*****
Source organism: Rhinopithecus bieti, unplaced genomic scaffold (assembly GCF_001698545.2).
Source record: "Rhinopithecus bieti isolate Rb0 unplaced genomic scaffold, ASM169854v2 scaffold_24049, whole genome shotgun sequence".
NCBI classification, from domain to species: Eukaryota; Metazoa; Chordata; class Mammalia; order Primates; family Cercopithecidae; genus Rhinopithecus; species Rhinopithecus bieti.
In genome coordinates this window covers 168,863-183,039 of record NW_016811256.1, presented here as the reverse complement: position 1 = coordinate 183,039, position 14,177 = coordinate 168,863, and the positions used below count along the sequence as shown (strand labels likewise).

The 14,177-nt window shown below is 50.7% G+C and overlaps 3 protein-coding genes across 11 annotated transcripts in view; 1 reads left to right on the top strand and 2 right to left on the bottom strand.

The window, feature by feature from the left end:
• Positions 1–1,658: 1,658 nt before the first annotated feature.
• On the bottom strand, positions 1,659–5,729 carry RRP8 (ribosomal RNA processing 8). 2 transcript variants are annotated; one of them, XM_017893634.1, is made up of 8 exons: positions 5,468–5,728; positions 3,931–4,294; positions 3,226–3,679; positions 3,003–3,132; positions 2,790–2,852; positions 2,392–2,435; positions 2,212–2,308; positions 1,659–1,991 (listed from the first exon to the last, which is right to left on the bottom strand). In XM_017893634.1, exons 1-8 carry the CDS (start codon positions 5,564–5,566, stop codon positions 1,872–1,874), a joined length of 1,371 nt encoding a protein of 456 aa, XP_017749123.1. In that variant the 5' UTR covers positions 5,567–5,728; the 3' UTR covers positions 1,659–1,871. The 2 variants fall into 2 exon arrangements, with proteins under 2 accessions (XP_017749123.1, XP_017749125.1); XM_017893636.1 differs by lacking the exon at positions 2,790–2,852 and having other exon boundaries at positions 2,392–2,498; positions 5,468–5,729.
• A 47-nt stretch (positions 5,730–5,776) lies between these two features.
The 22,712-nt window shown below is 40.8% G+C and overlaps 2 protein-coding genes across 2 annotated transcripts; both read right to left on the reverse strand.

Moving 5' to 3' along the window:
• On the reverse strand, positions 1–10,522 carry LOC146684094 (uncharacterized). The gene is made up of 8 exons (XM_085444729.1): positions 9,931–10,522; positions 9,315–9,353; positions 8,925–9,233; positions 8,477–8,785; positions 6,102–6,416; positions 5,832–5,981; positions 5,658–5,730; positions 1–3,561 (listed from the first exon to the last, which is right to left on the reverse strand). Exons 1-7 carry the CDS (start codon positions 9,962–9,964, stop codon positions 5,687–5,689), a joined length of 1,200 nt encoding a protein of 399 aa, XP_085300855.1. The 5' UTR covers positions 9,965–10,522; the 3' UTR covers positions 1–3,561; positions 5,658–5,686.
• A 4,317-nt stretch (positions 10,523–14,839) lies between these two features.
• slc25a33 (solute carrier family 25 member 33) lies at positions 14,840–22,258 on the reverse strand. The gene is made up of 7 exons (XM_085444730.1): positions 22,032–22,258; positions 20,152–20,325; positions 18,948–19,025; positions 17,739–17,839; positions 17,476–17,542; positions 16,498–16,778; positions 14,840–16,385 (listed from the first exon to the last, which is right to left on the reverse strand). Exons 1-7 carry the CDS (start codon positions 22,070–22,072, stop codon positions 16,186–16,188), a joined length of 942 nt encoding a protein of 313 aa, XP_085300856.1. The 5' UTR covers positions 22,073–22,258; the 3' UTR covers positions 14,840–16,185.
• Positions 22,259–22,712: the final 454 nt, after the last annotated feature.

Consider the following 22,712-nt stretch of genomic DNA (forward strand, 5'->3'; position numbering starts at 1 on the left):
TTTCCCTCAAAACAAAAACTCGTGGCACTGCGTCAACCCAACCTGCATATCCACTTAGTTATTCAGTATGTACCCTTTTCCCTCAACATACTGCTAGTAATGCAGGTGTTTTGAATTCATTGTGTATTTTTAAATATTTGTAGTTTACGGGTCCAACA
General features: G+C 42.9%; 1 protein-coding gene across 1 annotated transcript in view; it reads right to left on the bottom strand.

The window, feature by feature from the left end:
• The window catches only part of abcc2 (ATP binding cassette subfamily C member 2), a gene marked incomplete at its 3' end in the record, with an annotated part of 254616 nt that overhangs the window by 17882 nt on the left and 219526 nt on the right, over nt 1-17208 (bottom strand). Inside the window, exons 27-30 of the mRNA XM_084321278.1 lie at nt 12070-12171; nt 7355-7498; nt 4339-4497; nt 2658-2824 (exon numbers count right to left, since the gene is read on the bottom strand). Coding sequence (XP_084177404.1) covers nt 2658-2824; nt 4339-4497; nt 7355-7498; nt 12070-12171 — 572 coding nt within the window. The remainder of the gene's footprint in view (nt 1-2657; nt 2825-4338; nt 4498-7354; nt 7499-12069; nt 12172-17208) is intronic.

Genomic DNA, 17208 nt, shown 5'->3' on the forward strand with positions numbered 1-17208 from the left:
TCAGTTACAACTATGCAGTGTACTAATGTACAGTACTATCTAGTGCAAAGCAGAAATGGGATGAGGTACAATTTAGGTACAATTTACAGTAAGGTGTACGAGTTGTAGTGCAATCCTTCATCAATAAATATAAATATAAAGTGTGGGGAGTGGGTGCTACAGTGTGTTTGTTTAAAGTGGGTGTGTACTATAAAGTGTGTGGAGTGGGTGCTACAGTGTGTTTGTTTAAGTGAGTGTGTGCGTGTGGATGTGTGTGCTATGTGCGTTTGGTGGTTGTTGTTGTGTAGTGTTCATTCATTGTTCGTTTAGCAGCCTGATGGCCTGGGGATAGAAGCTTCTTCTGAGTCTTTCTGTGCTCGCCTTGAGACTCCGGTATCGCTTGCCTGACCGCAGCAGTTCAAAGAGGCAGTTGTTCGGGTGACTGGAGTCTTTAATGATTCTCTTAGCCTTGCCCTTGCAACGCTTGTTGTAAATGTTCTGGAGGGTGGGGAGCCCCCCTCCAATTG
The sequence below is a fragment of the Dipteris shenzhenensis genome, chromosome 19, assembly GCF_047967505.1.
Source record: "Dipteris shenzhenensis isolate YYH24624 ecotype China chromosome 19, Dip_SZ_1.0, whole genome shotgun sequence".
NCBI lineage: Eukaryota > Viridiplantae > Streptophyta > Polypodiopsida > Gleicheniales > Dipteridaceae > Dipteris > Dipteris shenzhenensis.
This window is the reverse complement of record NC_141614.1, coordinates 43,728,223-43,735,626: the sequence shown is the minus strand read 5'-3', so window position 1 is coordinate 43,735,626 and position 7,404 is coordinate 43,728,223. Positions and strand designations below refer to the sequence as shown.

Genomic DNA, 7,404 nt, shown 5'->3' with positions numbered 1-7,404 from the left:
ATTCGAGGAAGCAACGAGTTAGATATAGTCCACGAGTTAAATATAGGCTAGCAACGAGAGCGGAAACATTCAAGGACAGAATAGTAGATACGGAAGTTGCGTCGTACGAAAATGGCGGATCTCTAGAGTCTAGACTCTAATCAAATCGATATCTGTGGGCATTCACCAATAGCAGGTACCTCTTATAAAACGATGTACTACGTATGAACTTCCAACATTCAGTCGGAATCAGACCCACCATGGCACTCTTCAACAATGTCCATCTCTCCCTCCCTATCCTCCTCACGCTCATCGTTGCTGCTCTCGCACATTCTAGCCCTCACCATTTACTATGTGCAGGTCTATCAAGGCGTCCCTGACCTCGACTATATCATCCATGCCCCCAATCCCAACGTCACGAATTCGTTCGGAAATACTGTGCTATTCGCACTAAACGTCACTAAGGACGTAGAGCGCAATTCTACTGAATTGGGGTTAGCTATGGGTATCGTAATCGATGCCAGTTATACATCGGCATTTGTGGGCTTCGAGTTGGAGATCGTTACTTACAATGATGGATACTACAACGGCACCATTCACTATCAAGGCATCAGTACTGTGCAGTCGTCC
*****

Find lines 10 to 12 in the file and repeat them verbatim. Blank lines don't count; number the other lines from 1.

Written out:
The 22,712-nt window shown below is 40.8% G+C and overlaps 2 protein-coding genes across 2 annotated transcripts; both read right to left on the reverse strand.

Moving 5' to 3' along the window:
• On the reverse strand, positions 1–10,522 carry LOC146684094 (uncharacterized). The gene is made up of 8 exons (XM_085444729.1): positions 9,931–10,522; positions 9,315–9,353; positions 8,925–9,233; positions 8,477–8,785; positions 6,102–6,416; positions 5,832–5,981; positions 5,658–5,730; positions 1–3,561 (listed from the first exon to the last, which is right to left on the reverse strand). Exons 1-7 carry the CDS (start codon positions 9,962–9,964, stop codon positions 5,687–5,689), a joined length of 1,200 nt encoding a protein of 399 aa, XP_085300855.1. The 5' UTR covers positions 9,965–10,522; the 3' UTR covers positions 1–3,561; positions 5,658–5,686.